Embodying Hope for Those in Pain: a ★★★★★ book review

There are a number of recent treatments on the problem of suffering. Christian writers and theologians have reflected on losing loved ones, trying circumstances, diagnoses of debilitating, chronic, and terminal diseases, and natural disasters. Many of these theologians seek to trace the place that suffering has within the purposes of God.  In Embodied Hope, Kelly Kapic offers his theological and pastoral meditation on pain, prompted by watching his wife battle chronic pain and fatigue for several years. He doesn’t guess at the ‘why’ behind suffering but describes the reality of pain, and the resources available to those of us who suffer.

5179Kapic is professor of theological studies at Covenant College (Lookout Mountain, Georgia) and an author of several books. He stands firmly in the Reformed tradition, but unlike some of his Calvinist friends, you won’t find him tweeting about ‘God’s greater purpose’ in the wake of profound tragedy. Embodied Hope doesn’t attempt a theodicy—a defense of God in the face of evil’s existence. His first chapter opens, “This book will make no attempt to defend God. I will not try to justify God or explain away the physical suffering in the world. Instead, I wrestle with nagging questions about our lives, our purpose, and our struggles. How should we live in the midst of this pain-soaked world? How do we relate to the God whose world this is?” (7-8).

In the pages that follow, Kapic examines the reality of pain, wrestling honestly with the experience (part 1), before examining the resources we have in the midst of suffering: Jesus (part two) and Christian community (part 3).

In part 1, Kapic takes an honest look at the problem of pain, describing its debilitating effect on our spirituality. In chapter one Kapic notes how the problem of pain causes us to ‘think hard things about God.’ In chapter two, he discusses the need for Christians to develop both pastoral sensitivity and theological instincts (24), by not attempting to untangle the ‘why’ behind suffering but instead seeking to love others well, even in our theologizing (26). In chapter three, Kapic advocates the place of lament and grief in Christian spirituality. He notes:

We will only discover hope when we are ruthlessly honest about what lies between us and that hope. At least such truth telling is required if we are ever to know the true hope of the ancient Christian confession. The church denies the power of the gospel when it trivializes grief and belittles physical pain, overspiritualizing our existence in such a way as to make a mockery of the Creator Lord. Faithfulness to the gospel requires the Christian community to deal with the messiness of human grief. Biblical faith is not meant to provide an escape from physical pain or to belittle the darkness of depression and death but rather invite us to discover hope amid our struggle (41).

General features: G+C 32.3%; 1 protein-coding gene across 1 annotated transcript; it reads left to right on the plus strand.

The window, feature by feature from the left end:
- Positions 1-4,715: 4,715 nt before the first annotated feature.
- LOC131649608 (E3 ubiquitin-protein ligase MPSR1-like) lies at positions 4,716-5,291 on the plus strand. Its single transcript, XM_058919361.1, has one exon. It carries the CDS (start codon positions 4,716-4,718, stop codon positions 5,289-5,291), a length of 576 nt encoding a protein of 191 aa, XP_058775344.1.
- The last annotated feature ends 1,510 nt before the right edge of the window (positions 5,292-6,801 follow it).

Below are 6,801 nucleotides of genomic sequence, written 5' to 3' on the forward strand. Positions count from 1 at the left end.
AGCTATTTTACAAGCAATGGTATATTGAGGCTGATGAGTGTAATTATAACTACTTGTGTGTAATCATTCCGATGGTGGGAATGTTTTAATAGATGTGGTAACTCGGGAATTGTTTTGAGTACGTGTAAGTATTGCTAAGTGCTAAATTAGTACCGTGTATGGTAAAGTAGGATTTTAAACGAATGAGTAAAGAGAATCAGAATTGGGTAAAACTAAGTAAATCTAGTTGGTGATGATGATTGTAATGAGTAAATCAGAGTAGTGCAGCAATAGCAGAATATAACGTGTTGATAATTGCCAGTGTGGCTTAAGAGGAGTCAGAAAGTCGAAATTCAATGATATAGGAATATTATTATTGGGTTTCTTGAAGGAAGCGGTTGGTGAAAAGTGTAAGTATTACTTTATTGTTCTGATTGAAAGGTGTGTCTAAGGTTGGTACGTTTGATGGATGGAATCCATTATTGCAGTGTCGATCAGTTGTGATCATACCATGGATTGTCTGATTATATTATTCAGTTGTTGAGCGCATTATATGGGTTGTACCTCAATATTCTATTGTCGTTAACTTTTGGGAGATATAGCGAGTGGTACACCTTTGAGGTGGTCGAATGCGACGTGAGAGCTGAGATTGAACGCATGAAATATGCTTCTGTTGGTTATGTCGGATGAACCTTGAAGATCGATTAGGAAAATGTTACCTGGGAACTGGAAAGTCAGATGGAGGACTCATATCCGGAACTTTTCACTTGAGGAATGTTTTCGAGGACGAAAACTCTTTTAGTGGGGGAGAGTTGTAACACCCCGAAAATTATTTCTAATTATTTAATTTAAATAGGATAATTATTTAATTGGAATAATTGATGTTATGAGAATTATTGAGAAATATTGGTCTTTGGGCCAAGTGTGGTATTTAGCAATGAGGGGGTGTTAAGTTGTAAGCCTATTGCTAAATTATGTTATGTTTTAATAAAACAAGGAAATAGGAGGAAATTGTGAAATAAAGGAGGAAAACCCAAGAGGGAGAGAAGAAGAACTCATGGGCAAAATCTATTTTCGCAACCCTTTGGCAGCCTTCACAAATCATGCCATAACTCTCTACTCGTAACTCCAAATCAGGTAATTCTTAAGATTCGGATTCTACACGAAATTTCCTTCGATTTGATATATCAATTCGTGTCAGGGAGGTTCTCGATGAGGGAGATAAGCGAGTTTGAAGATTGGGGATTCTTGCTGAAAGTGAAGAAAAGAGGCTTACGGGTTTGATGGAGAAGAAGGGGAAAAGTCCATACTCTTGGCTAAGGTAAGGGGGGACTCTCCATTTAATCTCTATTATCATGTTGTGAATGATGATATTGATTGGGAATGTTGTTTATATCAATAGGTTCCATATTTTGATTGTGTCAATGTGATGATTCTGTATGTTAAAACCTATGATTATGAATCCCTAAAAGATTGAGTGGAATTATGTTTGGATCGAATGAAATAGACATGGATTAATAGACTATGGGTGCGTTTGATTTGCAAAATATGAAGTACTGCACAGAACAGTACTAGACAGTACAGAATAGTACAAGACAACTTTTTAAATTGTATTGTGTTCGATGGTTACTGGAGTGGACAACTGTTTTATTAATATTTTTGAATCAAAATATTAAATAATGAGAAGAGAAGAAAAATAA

Chapters five and six invite us to a spirituality that embraces our physical embodiment and the ‘questions that come with pain.

In part 2, Kapic describes the resources available in Christ Jesus for Christians suffering and in pain. Chapter six discusses how Jesus’ incarnation involved God’s self-identification with us in our embodiment. In chapter seven, Kapic explains how Christ on the cross, entered fully with us, into the experience of pain and death. In chapter eight, Kapic explores how we enter into Christ’s resurrection and the hope of redemption beyond our pain and death. Kapic writes, “Christian affirmation of resurrection is not chiefly about escaping this world but righting it. Resurrection is not about denying this world but rather enabling believers to have an honest assessment of their experience and yet to have a real hope for restoration beyond it. Pain is real, but it is not the only reality” (115).

Part 3 describes the resources available for sufferers within Christian community. In chapter nine, Kapic discusses, through the lens of Soren Kierkegaard and Martin Luther, the ways fellow Christians enliven our faith when we are in a weakened state, proclaim hope to us when we are unable to proclaim hope for ourselves, and demonstrates to us the matrix of divine love by walking alongside us in our pain and suffering. Chapter ten reflects (with Dietrich Bonhoeffer) on the resources of confession for those who suffer (e.g. forgiveness, cleansing, healing, restoration, release from shame and condemnation and false images of God that compound psychological suffering, and mediating Christ’s presence). Chapter eleven describes faithfulness in the midst of suffering.

Kapic offers these reflections as a gift to the church. Pastors, pastoral counselors and all who walk along side Christians in pain, will find Kapic’s counsel to be both wise and sensitive. He avoids clichés and offers an embodied hope to those suffering. I appreciate the way he wrestles with the reality of pain and takes an honest look at it. He honors those who are suffering by describing with sensitivity the difficulties they face, but also acknowledges how destructive pain may be for their spiritual lives: